Get ready for eye-popping album covers... rhymes for words like invoice and compressor... war stories from the people who were there... it’s a surprising slice of Americana that will make you laugh, make you shake your head in wonderment, and make you want to get out there and sell something.

Hardcover, 252 pages, 91/2 x 91/2 in.,
425 color illustrations


Visit the companion website industrialmusicals.com
streaming audio of the songs and more.

Follow Industrial Musicals on Facebook
https://www.facebook.com/industrialmusicals

Wall Street Journal
Chicago Sun-Times
The New York Times
PRN
Record Collector
Dangerous Minds
studio360-logo
Mental Floss
buzzfeed
Boing Boing
WNYC

“A wildly entertaining, gorgeous tribute to a world we never knew existed. Anyone interested in American history, music, or culture should buy this book by the fistful.”
— Dave Letterman

"The world of industrial musicals is magical, weird, and funny. Mssrs. Young and Murphy escort you into that world with panache and not nearly enough guilt. Like Steve, I amassed a collection of these records—souvenirs of the days when corporations were rich enough to care about the morale of their employees—and like him, I thought I was 'the only one.' Now these idiots have spent serious time and energy producing a freaking book on the subject. Humor them. Buy this book and
let it change your life."
— Harry Shearer

"As a veteran of many an industrial, I can attest that EVERYTHING’S COMING UP PROFITS is accurate as well as fascinating and hysterical. If I had friends, I'd tell them about it."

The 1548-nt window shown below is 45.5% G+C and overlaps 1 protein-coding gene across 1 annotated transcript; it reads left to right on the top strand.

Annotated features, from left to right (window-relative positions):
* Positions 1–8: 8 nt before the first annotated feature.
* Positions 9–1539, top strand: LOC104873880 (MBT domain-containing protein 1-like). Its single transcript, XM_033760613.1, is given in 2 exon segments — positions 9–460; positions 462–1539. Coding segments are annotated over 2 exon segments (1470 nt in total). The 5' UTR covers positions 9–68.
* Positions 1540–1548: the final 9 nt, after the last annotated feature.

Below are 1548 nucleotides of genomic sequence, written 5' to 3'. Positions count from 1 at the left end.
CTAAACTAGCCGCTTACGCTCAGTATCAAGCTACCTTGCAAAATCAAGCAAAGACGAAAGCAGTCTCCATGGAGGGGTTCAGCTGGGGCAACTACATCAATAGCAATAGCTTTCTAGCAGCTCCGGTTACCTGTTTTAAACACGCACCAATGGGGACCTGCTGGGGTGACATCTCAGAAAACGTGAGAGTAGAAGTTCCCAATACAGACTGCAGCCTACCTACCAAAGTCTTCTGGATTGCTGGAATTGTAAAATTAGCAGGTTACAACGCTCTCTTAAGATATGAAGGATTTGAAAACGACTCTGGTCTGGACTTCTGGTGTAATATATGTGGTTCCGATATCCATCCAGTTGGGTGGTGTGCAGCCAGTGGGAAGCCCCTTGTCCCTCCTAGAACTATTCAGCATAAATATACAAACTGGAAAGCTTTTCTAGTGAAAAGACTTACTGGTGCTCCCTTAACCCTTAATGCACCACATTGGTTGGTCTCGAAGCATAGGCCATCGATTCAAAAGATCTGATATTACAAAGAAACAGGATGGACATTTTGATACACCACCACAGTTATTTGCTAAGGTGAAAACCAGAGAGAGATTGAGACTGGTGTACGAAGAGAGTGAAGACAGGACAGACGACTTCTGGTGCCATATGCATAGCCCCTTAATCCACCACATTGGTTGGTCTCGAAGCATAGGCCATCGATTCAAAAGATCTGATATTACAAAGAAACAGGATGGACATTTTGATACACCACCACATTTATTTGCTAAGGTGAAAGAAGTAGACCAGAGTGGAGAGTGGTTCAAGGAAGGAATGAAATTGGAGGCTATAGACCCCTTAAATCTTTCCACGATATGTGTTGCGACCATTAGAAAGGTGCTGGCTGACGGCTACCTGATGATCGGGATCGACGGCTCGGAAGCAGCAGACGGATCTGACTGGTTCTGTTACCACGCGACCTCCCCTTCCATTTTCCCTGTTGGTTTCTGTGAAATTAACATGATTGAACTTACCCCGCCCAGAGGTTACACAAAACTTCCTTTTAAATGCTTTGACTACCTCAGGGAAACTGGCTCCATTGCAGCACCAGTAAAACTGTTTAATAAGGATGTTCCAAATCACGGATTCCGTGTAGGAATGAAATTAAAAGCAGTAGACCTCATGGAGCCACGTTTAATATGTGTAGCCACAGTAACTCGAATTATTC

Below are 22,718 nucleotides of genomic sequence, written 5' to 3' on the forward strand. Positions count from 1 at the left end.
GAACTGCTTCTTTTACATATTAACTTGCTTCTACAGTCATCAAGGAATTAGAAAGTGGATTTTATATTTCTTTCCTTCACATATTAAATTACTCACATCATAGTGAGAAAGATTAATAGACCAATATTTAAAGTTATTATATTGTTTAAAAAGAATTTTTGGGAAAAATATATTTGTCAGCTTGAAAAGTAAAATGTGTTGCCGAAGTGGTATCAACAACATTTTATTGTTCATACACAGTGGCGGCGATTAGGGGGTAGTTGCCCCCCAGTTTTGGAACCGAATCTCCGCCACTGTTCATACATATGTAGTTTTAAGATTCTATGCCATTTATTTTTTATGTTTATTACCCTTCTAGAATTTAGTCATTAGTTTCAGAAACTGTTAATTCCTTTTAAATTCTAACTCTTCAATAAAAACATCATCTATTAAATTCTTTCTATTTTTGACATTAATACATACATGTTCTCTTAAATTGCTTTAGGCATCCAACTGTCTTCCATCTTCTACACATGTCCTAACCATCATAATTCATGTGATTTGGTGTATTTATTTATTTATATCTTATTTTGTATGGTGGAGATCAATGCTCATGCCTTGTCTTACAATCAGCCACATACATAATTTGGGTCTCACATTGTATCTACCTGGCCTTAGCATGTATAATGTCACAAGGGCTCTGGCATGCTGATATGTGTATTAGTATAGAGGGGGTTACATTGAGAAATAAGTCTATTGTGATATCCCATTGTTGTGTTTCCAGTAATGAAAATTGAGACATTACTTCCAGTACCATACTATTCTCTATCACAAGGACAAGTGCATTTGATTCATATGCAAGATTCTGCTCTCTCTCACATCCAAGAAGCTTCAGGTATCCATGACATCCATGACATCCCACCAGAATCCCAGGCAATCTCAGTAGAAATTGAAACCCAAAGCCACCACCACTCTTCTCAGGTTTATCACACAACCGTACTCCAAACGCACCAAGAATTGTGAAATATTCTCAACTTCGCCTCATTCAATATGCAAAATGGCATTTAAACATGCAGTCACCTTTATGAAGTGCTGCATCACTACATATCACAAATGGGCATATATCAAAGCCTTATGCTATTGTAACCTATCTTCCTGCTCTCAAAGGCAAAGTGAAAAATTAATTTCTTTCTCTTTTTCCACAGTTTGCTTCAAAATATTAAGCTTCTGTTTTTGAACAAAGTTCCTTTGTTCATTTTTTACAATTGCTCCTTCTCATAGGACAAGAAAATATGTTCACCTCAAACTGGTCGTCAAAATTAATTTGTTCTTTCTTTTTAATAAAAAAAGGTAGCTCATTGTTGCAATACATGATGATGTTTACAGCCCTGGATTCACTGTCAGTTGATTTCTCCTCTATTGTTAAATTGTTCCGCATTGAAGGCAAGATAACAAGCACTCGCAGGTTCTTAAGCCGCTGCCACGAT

— Martin Short

"All Singing! All Dancing! All Selling! This delightful history reveals the corny glories of corporate America's fling with motivational musicals, and its vintage graphics are like a peek at an alternate world where the hit songs
were about Ford tractors."
— James Lileks, author
The Gallery of Regrettable Food

"Young and Murphy map us to a nether-universe Brill Building located at the intersection of Madison Avenue and Tin Pan Alley. The songcraft is stupefyingly absurd, but thanks to this book a lot of product music has outlived the products."
— Irwin Chusid, WFMU Radio,
author Songs in the Key of Z


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http://www.berkeleyside.com/2013/09/05/whats-that-san-francisco-bay-as-seen-from-the-air/

Around the Bay is the second book in our series by the Center for Land Use Interpretation, which “has been putting together quietly impressive and obsessively detailed exhibitions, publications and field trips for nearly two decades” (Los Angeles Times). Through CLUI's revelatory, original aerial photography and unique look at human interaction with the earth's surface, Around the Bay explores the connective shoreline tissue of the San Francisco Bay Area, every inch of which today is the product of human activity, by either intent or incident.